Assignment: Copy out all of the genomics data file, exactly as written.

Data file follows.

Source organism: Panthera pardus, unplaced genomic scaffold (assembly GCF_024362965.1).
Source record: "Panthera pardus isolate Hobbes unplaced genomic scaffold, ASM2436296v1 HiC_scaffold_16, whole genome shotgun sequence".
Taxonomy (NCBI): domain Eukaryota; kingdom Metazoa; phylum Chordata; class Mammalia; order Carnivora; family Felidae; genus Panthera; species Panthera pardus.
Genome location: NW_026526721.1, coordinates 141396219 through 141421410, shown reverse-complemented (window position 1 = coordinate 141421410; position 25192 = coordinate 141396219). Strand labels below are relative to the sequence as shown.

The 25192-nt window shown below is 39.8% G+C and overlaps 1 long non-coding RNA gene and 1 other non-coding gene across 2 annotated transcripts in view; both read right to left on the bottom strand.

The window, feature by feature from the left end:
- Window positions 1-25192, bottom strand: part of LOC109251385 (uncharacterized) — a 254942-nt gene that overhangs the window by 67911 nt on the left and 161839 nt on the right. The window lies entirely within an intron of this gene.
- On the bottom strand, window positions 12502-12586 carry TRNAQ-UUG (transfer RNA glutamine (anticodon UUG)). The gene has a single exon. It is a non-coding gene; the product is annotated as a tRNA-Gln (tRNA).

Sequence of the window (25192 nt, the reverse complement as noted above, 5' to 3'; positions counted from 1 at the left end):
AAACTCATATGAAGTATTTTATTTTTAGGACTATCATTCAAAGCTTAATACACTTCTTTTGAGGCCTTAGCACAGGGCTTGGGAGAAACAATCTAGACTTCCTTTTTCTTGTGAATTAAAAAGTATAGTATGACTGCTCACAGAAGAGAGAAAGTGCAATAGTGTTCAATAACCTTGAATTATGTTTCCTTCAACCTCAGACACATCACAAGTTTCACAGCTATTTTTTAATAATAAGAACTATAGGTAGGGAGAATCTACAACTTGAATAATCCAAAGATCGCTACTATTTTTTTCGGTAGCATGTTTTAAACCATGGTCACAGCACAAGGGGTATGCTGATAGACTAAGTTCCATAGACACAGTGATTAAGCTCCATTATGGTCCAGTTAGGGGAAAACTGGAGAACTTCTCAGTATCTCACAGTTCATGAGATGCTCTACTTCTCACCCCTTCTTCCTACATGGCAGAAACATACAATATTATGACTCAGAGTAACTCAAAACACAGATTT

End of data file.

Source organism: Panthera pardus, unplaced genomic scaffold (assembly GCF_024362965.1).
Source record: "Panthera pardus isolate Hobbes unplaced genomic scaffold, ASM2436296v1 HiC_scaffold_16, whole genome shotgun sequence".
Taxonomy (NCBI): domain Eukaryota; kingdom Metazoa; phylum Chordata; class Mammalia; order Carnivora; family Felidae; genus Panthera; species Panthera pardus.
Genome location: NW_026526721.1, coordinates 141396219 through 141421410, shown reverse-complemented (window position 1 = coordinate 141421410; position 25192 = coordinate 141396219). Strand labels below are relative to the sequence as shown.

The 25192-nt window shown below is 39.8% G+C and overlaps 1 long non-coding RNA gene and 1 other non-coding gene across 2 annotated transcripts in view; both read right to left on the bottom strand.

The window, feature by feature from the left end:
- Window positions 1-25192, bottom strand: part of LOC109251385 (uncharacterized) — a 254942-nt gene that overhangs the window by 67911 nt on the left and 161839 nt on the right. The window lies entirely within an intron of this gene.
- On the bottom strand, window positions 12502-12586 carry TRNAQ-UUG (transfer RNA glutamine (anticodon UUG)). The gene has a single exon. It is a non-coding gene; the product is annotated as a tRNA-Gln (tRNA).

Sequence of the window (25192 nt, the reverse complement as noted above, 5' to 3'; positions counted from 1 at the left end):
AAACTCATATGAAGTATTTTATTTTTAGGACTATCATTCAAAGCTTAATACACTTCTTTTGAGGCCTTAGCACAGGGCTTGGGAGAAACAATCTAGACTTCCTTTTTCTTGTGAATTAAAAAGTATAGTATGACTGCTCACAGAAGAGAGAAAGTGCAATAGTGTTCAATAACCTTGAATTATGTTTCCTTCAACCTCAGACACATCACAAGTTTCACAGCTATTTTTTAATAATAAGAACTATAGGTAGGGAGAATCTACAACTTGAATAATCCAAAGATCGCTACTATTTTTTTCGGTAGCATGTTTTAAACCATGGTCACAGCACAAGGGGTATGCTGATAGACTAAGTTCCATAGACACAGTGATTAAGCTCCATTATGGTCCAGTTAGGGGAAAACTGGAGAACTTCTCAGTATCTCACAGTTCATGAGATGCTCTACTTCTCACCCCTTCTTCCTACATGGCAGAAACATACAATATTATGACTCAGAGTAACTCAAAACACAGATTT